L-arginine

L-arginine is an important amino acid that is the precursor to nitric oxide (NO).  NO has been shown to have antimicrobial properties and, therefore, may be helpful in the prevention of urinary tract infections.  Suggested dose: 500 to 1,000 mg once or twice per day.

Probiotics

Some studies show that those who take routine probiotics orally can reduce their risk for recurrent urinary tract infections. A 2011 study of women using vaginal probiotic supplements showed benefit in the prevention of urinary tract infections. A 2013 study suggested that Lactobacillus may prevent urinary tract infections. Other studies, however, have not supported these findings. A 2015 study stated that the evidence of probiotics effectiveness was not sufficient.  Suggested dose: 5 billion to 100 billion units up to twice per day.

However, I do recommend anyone who is taking a daily antibiotic for prevention, or who is taking a course of antibiotics for an acute infection, to consume a probiotic supplement. At a minimum, this will help prevent antibiotic-induced diarrhea and yeast infections while promoting a healthy gut.

Herbs

Herbs have been used for thousands of years for various medical ailments.  Scientists are discovering new benefits daily.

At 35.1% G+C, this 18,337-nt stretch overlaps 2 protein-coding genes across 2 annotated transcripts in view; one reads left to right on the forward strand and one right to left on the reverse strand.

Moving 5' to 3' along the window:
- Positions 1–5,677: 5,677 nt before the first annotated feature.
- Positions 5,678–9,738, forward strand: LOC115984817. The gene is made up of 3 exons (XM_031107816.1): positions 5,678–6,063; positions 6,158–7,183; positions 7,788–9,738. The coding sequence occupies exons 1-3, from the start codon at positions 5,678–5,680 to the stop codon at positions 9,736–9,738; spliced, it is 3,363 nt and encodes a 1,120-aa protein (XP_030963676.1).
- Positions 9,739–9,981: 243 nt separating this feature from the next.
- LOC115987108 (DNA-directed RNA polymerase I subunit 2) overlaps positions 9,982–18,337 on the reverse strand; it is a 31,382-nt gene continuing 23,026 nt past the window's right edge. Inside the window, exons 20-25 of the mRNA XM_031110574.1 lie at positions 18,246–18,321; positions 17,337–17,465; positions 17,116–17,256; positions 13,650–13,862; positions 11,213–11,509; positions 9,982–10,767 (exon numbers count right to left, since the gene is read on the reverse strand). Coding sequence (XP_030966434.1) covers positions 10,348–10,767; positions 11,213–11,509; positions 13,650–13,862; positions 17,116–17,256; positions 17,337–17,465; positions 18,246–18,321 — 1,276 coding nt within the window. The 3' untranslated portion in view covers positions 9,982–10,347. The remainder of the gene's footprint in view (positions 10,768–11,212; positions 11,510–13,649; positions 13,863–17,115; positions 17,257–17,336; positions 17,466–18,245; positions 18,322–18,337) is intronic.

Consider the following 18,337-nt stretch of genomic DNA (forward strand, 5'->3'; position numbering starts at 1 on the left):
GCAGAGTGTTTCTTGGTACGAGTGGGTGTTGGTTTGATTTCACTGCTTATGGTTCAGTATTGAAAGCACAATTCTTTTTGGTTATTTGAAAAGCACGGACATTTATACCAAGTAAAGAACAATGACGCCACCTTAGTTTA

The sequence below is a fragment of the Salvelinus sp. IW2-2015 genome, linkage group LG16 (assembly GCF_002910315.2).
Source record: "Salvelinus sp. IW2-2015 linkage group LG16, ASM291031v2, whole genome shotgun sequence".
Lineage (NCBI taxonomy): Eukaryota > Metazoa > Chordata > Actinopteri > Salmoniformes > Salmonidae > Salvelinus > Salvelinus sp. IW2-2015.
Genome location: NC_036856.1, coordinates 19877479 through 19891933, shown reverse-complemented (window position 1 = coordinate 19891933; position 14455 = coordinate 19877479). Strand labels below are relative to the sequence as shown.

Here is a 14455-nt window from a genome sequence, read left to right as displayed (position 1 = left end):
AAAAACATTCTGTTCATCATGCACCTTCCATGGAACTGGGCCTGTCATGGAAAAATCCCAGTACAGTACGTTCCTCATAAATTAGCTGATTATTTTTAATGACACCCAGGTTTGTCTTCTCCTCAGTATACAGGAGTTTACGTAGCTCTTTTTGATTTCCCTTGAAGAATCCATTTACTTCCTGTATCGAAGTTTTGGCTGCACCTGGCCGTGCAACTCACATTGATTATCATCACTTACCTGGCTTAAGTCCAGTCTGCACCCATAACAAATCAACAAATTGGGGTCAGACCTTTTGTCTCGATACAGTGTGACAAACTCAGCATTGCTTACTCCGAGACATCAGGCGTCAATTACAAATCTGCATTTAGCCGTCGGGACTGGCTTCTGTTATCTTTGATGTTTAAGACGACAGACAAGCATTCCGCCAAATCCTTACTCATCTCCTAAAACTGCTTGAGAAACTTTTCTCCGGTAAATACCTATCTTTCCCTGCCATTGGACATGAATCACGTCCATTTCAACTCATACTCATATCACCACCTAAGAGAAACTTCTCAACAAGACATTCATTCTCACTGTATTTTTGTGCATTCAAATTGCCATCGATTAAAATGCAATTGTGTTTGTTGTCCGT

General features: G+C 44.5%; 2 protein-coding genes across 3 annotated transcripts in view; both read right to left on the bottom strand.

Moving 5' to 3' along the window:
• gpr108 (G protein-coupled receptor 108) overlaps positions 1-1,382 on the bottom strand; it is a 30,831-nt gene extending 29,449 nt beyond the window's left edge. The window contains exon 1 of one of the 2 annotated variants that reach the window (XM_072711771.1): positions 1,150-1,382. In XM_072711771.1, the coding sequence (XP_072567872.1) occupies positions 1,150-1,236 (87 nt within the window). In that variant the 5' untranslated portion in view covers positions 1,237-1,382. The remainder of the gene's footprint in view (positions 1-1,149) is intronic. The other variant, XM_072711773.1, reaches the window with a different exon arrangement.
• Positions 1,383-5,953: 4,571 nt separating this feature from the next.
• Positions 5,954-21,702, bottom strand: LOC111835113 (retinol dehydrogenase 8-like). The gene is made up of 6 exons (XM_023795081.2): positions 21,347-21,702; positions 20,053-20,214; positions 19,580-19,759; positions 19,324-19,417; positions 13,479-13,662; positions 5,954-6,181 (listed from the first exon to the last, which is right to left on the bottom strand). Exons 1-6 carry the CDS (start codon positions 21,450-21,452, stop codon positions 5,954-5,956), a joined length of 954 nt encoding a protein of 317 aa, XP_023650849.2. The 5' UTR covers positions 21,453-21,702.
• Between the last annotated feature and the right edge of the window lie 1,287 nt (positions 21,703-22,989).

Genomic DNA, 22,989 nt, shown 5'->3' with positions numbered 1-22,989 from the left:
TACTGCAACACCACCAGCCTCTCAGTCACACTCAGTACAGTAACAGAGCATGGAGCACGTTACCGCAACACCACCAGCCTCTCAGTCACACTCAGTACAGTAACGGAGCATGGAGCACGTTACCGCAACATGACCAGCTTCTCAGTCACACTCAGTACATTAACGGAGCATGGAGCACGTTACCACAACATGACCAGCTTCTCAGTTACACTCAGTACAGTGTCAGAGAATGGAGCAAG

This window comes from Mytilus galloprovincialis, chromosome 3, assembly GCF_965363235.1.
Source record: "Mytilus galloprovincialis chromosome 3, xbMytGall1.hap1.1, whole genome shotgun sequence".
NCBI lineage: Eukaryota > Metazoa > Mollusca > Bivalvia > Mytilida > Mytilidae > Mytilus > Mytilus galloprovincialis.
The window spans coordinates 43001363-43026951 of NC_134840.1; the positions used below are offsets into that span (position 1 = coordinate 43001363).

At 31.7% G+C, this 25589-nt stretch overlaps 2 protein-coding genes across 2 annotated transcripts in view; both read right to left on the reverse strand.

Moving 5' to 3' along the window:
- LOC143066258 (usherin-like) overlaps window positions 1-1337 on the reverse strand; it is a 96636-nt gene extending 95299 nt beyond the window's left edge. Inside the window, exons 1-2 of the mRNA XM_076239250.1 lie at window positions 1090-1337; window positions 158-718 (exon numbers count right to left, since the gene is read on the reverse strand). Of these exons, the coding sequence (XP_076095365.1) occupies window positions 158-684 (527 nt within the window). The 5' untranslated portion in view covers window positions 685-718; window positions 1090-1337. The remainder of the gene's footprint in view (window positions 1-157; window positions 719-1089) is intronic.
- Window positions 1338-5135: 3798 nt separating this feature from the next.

Morinda Citrifolia

This medicinal plant has been used for thousands of years by Traditional Chinese Medicine (TCM) specialists. It is estimated that there are over 100 active ingredients in the herb.  A 2017 study showed the combination of D-mannose, NAC, and Morinda was useful in the prevention and treatment of urinary tract infections in women.

Berberine

According to a 2016 study in Microbiological Research, Berberine has also shown beneficial in killing a common bacteria (Enterococcus), which causes urinary tract infections. Suggested dose: Take as directed on label.

Garlic

Garlic, a vegetable, is known to have antibacterial properties. In those with recurrent urinary tract infections, routine consumption of garlic is often considered. The active ingredient in garlic responsible for its antibacterial properties is allicin according to a 1988 study.  Suggested dose:  As directed on the label.

Uva-Ursi